(Monday musings)Death is always ugly, no matter how or when it comes. As a young hospital doctor one of my tasks was to examine patients who had recently died in order to confirm their death. It was usually quite evident that the person was dead, even before I felt for a pulse and listened for breathing. Death robs the body of colour and personality and leaves it waxy and inert.
In the course of my work I saw bodies of people who had begun the day with no expectation of dying, and those who had longed for death. I saw young bodies and bodies wizened with age, shrivelled by cancer, bloated by disease. I saw corpses laid out neatly in hospital beds and corpses strapped hastily to ambulance stretchers. I never saw a beautiful corpse.
Death is always cruel. Sometimes people speak of death as if it were a friend, bringing relief from suffering. But death often only ends the suffering that the process of dying began. Death takes a warm, living being and leaves it with the cold, peaceful stillness of a stone or a block of wood. Then it initiates a new wave of suffering in those who grieve.
Death is always tragic. We usually think of the death of a child as the most tragic of events, since it robs the world and the individual of all the potential that a young life held. Yet I would say the longer a person has lived, the more tragic their death. In the passing of an elderly person is lost the knowledge, wisdom, memories and experience acquired over a lifetime, often at the cost of immense struggles and pain.
Even if the person has taught others and written books, only a fraction of their real life’s work remains behind when they go. The rest perishes with them, sometimes even before their body finally gives in to death. And while a child’s loss is deeply mourned by their immediate family, the death of an older person often leaves a unfillable void in the lives of countless friends, relatives and associates.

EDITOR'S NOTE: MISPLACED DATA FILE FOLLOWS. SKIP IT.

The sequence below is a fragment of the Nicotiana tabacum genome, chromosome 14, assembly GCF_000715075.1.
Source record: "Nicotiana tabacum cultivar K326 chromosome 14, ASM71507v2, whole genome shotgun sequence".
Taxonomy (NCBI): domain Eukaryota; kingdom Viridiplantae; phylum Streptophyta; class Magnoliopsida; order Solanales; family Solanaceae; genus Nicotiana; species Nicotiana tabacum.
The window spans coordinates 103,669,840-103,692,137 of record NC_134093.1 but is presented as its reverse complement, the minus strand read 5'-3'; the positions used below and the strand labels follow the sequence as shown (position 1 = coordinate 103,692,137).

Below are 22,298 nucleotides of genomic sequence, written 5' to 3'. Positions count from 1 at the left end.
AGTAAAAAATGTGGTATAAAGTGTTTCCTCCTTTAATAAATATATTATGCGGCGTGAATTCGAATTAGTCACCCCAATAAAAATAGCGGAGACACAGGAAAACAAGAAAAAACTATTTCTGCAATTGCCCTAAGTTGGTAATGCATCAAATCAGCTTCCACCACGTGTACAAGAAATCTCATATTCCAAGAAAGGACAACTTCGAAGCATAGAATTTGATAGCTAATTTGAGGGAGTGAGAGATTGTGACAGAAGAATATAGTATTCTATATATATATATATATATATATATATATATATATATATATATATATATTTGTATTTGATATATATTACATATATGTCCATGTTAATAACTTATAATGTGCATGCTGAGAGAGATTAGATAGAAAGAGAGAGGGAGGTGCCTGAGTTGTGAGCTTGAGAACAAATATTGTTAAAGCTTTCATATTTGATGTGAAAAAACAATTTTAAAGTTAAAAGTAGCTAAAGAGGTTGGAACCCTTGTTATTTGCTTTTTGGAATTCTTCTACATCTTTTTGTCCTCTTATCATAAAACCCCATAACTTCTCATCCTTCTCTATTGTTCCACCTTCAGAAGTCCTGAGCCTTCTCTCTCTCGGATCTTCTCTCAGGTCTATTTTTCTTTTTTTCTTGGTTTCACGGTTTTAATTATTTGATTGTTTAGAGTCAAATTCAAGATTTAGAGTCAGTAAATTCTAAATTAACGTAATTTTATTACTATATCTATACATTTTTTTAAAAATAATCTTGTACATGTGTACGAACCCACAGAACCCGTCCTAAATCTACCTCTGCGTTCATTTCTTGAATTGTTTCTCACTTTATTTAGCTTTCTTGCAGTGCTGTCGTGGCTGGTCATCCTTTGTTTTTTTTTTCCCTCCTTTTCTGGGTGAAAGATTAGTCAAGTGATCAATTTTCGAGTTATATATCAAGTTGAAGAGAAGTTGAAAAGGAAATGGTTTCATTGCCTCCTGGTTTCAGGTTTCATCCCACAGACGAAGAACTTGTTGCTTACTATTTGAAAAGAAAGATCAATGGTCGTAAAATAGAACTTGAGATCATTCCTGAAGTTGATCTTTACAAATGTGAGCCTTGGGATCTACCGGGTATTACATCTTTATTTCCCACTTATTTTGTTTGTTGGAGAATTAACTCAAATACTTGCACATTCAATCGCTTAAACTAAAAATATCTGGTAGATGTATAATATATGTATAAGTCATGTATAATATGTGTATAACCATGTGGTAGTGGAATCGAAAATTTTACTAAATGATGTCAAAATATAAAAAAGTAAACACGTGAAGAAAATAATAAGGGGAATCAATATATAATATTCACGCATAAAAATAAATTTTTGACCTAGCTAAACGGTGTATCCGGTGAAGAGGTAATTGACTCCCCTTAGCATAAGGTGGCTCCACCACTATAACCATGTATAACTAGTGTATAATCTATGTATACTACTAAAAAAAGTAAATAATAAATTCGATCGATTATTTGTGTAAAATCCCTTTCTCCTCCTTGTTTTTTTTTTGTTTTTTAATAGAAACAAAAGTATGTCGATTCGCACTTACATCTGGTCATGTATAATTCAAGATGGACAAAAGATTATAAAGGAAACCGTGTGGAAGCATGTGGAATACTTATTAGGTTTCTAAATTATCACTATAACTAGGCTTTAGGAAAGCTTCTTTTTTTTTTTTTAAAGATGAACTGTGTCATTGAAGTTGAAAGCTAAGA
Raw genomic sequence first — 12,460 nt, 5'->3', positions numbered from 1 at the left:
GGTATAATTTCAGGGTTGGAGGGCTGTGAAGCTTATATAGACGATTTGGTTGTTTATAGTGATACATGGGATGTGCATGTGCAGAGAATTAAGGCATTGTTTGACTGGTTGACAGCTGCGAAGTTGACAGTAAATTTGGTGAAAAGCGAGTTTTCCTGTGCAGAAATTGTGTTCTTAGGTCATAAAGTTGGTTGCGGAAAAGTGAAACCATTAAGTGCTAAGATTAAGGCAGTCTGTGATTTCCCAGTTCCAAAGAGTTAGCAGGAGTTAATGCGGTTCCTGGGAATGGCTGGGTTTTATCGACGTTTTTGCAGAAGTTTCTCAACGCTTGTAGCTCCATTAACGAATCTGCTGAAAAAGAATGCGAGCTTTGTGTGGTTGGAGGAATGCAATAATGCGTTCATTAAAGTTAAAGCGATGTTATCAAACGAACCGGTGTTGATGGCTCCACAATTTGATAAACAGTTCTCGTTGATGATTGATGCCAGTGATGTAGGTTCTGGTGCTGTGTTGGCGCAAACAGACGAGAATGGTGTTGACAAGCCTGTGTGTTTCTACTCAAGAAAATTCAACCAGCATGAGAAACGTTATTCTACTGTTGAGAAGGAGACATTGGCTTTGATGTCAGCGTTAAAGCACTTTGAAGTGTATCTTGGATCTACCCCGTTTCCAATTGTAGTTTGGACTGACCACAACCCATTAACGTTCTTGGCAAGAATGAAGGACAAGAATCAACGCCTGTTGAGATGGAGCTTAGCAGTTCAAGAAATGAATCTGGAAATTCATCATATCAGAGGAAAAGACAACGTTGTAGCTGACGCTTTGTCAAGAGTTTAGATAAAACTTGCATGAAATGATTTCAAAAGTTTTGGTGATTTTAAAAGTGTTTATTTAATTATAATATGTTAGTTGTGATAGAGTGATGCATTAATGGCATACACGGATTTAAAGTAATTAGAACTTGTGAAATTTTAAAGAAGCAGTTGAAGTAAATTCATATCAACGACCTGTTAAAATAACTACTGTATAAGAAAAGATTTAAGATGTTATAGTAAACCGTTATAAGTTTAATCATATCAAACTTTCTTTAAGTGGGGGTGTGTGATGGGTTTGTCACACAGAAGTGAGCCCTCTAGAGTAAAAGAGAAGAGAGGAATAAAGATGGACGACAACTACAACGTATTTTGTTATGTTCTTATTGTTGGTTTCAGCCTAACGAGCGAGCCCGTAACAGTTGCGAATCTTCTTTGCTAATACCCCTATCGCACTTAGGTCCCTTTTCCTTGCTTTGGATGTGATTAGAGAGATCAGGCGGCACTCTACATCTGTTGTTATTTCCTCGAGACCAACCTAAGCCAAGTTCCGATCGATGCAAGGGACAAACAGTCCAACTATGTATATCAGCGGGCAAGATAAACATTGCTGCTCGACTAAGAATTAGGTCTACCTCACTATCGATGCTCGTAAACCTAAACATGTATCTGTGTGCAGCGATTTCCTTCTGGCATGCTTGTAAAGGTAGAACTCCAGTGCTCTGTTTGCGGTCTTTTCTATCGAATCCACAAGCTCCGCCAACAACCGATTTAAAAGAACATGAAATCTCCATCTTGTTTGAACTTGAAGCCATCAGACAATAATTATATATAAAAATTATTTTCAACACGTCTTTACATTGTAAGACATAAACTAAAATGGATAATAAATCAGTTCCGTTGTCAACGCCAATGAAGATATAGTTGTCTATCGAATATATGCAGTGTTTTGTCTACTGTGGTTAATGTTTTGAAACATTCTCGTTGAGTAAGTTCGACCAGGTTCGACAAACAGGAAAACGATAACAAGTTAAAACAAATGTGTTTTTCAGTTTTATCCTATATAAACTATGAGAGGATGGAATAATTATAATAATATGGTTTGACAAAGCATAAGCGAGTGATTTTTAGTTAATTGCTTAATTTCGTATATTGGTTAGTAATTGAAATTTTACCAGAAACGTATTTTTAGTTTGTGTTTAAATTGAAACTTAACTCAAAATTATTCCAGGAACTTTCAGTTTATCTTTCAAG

Death is unnatural. It was never meant to be, and Dylan Thomas was right when he said we should “rage, rage against the dying of the light.” In our western society we try to pretend that death doesn’t exist, until it happens. Then we try to pretend that it’s all very natural and a blessing really. It’s not. Death is our enemy.
Yet death is a defeated enemy. One man has done what no other could do – walked into death’s jaws and left death behind him with broken teeth. Death’s greatest, most prized victim, the son of God himself, has rendered death powerless to hold it’s prey. As one of my favourite songs says “Death could not hold him down, for he is risen!”.
Christ has destroyed the sting of death. Death is still ugly, cruel, tragic and unnatural, but it is no longer final. The fear of death need no longer rule our lives. What death destroys, Christ will restore. What death steals, Christ will redeem.